Abstract / Description of output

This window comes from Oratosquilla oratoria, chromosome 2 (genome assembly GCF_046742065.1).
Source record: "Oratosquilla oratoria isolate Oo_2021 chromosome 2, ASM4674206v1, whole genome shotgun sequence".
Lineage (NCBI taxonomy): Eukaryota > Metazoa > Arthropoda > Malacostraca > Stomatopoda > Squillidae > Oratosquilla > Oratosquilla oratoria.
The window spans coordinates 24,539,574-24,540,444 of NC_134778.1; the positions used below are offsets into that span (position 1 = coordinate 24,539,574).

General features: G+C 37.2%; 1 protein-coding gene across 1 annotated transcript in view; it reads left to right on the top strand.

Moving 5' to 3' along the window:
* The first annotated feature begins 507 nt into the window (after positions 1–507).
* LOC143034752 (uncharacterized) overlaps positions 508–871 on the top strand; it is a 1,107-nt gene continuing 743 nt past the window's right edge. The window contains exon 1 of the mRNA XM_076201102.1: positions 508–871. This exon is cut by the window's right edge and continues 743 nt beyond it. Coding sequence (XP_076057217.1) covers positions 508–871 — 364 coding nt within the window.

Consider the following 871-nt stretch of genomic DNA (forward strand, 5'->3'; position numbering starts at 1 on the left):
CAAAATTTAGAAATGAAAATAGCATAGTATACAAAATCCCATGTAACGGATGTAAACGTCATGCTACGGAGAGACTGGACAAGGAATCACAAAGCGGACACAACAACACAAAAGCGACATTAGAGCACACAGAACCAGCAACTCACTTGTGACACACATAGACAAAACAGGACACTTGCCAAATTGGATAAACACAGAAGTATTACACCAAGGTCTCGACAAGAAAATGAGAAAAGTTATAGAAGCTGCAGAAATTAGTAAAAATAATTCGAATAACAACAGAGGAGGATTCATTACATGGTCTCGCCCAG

Synthetic biology often involves engineering microbial strains to express high-value proteins. Thanks to progress in rapid DNA synthesis and sequencing, deep learning has emerged as a promising approach to build sequence-to-expression models for strain optimization. But such models need large and costly training data that create steep entry barriers for many laboratories. Here we study the relation between accuracy and data efficiency in an atlas of machine learning models trained on datasets of varied size and sequence diversity. We show that deep learning can achieve good prediction accuracy with much smaller datasets than previously thought. We demonstrate that controlled sequence diversity leads to substantial gains in data efficiency and employed Explainable AI to show that convolutional neural networks can finely discriminate between input DNA sequences. Our results provide guidelines for designing genotype-phenotype screens that balance cost and quality of training data, thus helping promote the wider adoption of deep learning in the biotechnology sector.